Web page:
A high-technology company set up by The Australian National University and UNSW Australia has been sold for $76 million (US$68 million).

The company, Canberra-based Lithicon AS, has been sold to the US-based FEI Company, a world leader in imaging technology for a range of markets, including oil and gas exploration.

Lithicon, previously known as Digitalcore, was originally set up in 2009 by ANU scientists in collaboration with colleagues at UNSW to develop an advanced computational approach to rapidly solving fluid behaviour in oil reservoirs. The basis of this approach is a revolutionary high-resolution 3D imaging technique using a micro x-ray CT system and analysis software developed by scientists at the ANU Department of Applied Mathematics and  UNSW. FEI also plans to develop new markets outside oil and gas using this imaging technology.

Working closely with some of the world's biggest resources companies, the technology produces digital 3D images and simulations of fluids in rock samples, giving companies crucial information to help them work out the best way to extract oil and gas.

Associate Professor Adrian Sheppard, a senior member of the scientific team at ANU, said that a long term a research endeavour such as this is only possible through access to sustained and excellent facility like NCI.

"The technology underpinning Lithicon involves acquiring huge 3D x-ray microscope images of oil-bearing rocks and then performing detailed modelling of fluid flow.  All stages of the imaging and modelling are highly data and compute-intensive and from the outset, over 15 years ago, we could only contemplate doing this because of our access to the HPC facilities provided by NCI (and its predecessors)."

Prior to the start-up, researchers at ANU and UNSW created a research consortium with 14 multi-national oil and gas companies to prove and develop this emerging technology. The industry engagement allowed the concept to be market tested. This demonstrates that the Australian Capital Territory can foster high-technology start-ups from fundamental research through technology transfer.

"The Lithicon story is one of taking world-class research from two of Australia's best universities and turning it into a growing business. In the process we have created a whole new industry segment based on high-value, intensive, knowledge-based services. It's exactly the sort of thing we should be doing in Australia and we need more of it," said Lithicon General Manager Dr Victor Pantano.

"ANU has been instrumental in driving the success of the company since its formation in 2009. Not only did ANU develop the technology that was the foundation of the company, it has continued to be supportive of its growth through on-going interaction with researchers and formal joint research engagements with clients from all over the world. This is a model example of university–industry interaction and the benefits it can bring."

In 2013, Digitalcore merged with Norwegian company Numerical Rocks AS, a company originally considered a major competitor.

Today, Lithicon AS employs 18 people in Canberra and markets its services to resource companies around the world.

Under the sale to FEI, an American company which specialises in manufacturing electron microscopes and microscopy workflows, ANU will receive $11 million. In addition, ANU will receive additional royalties from FEI under a licensing and development agreement.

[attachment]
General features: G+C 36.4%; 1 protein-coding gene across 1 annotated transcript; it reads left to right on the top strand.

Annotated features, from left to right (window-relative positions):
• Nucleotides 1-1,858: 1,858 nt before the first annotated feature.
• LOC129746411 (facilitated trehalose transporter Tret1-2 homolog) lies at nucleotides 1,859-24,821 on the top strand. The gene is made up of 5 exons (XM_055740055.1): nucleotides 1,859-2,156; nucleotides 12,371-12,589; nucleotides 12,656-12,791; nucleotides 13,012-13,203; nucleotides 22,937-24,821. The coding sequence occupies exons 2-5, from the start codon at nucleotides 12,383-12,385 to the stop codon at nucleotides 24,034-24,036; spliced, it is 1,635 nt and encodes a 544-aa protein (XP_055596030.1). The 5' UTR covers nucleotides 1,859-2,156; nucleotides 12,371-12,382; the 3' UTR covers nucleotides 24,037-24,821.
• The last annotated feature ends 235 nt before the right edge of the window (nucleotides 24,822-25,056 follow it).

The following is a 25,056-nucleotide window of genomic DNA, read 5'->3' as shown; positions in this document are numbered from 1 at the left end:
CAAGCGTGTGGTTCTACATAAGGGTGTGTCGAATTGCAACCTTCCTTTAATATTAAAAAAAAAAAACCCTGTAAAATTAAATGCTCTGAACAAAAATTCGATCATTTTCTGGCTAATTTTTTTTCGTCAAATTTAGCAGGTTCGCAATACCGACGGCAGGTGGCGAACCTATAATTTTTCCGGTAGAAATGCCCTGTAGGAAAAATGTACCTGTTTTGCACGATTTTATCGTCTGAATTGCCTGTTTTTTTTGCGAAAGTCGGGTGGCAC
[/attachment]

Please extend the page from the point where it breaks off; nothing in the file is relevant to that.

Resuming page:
"From a university perspective the partnership with FEI is very special and it's a tremendous opportunity for the ACT region. FEI build instruments that free scientists to explore the fundamentals, the same tools which enable industry to apply leading edge research. In connecting innovation in research with innovation in industry they are the perfect partner for ANU," said Professor Tim Senden, Deputy Director of Technology Development at the ANU Research School of Physics and Engineering.

"The sale of Lithicon exemplifies the FEI approach. By owning this emerging application they strategically support the source of the innovation – universities. Our partnership with FEI will broaden our research focus, and broaden their opportunity to develop innovative workflows for their customers."

Professor Sheppard congratulated those involved in Lithicon over the sale, saying that "this is a great reward for a team of researchers from different disciplines who have worked together over more than a decade, often sacrificing individual career goals, to generate research outcomes of real scientific and industrial value," he said.

"It's been a privilege to be part of it and a great testament to the research environment at the School that is able to support both fundamental and applied science."

ANU will receive $11 million from the sale proceeds, representing a five-fold increase in its original investment, and UNSW will receive $4 million.

The sale is the most significant commercial spinoff for ANU in the past decade, and underlines the strength of the University's research and partnerships with industry. "

The deal proves that Australian universities can grow a start-up company and work cooperatively with industry to build a successful business," said Professor Michael Cardew-Hall, ANU Pro-Vice Chancellor of Innovation and Advancement and Director of Lithicon AS.

"The deal also delivers a healthy return to private and corporate investors, and Lithicon's Norwegian partners."

Graham Morton, General Manager of UNSW's NewSouth Innovations said: "This is an outstanding example of co-operation between two of Australia's leading research universities moving great research into use in our society and enabling new industries to evolve."

An animation showing the type of technology Lithicon uses is available on the National Computational Infrastructure YouTube Channel.